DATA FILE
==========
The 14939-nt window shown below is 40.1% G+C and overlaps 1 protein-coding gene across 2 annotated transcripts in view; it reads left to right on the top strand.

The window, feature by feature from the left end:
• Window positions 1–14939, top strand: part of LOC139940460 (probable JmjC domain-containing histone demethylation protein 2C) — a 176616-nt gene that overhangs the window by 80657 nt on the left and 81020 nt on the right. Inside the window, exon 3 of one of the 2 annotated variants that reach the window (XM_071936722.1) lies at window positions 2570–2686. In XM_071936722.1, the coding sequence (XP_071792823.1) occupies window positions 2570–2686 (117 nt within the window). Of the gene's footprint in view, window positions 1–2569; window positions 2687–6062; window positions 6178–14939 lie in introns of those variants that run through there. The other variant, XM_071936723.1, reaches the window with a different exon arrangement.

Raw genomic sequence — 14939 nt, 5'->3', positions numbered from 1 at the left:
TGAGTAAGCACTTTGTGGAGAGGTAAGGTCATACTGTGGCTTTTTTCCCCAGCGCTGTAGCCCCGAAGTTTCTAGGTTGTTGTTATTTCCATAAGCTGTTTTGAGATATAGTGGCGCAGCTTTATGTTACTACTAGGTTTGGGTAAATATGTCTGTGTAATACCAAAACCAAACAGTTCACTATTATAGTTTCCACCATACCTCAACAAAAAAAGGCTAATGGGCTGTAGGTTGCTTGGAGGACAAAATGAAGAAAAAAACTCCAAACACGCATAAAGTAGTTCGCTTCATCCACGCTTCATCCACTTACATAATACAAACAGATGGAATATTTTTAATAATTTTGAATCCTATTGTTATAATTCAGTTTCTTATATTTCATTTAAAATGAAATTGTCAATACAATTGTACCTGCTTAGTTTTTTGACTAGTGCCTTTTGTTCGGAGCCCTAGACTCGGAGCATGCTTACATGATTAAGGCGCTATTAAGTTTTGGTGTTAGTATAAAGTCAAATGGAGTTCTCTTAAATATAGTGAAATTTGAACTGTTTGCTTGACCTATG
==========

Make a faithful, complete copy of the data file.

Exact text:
The 14939-nt window shown below is 40.1% G+C and overlaps 1 protein-coding gene across 2 annotated transcripts in view; it reads left to right on the top strand.

The window, feature by feature from the left end:
• Window positions 1–14939, top strand: part of LOC139940460 (probable JmjC domain-containing histone demethylation protein 2C) — a 176616-nt gene that overhangs the window by 80657 nt on the left and 81020 nt on the right. Inside the window, exon 3 of one of the 2 annotated variants that reach the window (XM_071936722.1) lies at window positions 2570–2686. In XM_071936722.1, the coding sequence (XP_071792823.1) occupies window positions 2570–2686 (117 nt within the window). Of the gene's footprint in view, window positions 1–2569; window positions 2687–6062; window positions 6178–14939 lie in introns of those variants that run through there. The other variant, XM_071936723.1, reaches the window with a different exon arrangement.

Raw genomic sequence — 14939 nt, 5'->3', positions numbered from 1 at the left:
TGAGTAAGCACTTTGTGGAGAGGTAAGGTCATACTGTGGCTTTTTTCCCCAGCGCTGTAGCCCCGAAGTTTCTAGGTTGTTGTTATTTCCATAAGCTGTTTTGAGATATAGTGGCGCAGCTTTATGTTACTACTAGGTTTGGGTAAATATGTCTGTGTAATACCAAAACCAAACAGTTCACTATTATAGTTTCCACCATACCTCAACAAAAAAAGGCTAATGGGCTGTAGGTTGCTTGGAGGACAAAATGAAGAAAAAAACTCCAAACACGCATAAAGTAGTTCGCTTCATCCACGCTTCATCCACTTACATAATACAAACAGATGGAATATTTTTAATAATTTTGAATCCTATTGTTATAATTCAGTTTCTTATATTTCATTTAAAATGAAATTGTCAATACAATTGTACCTGCTTAGTTTTTTGACTAGTGCCTTTTGTTCGGAGCCCTAGACTCGGAGCATGCTTACATGATTAAGGCGCTATTAAGTTTTGGTGTTAGTATAAAGTCAAATGGAGTTCTCTTAAATATAGTGAAATTTGAACTGTTTGCTTGACCTATG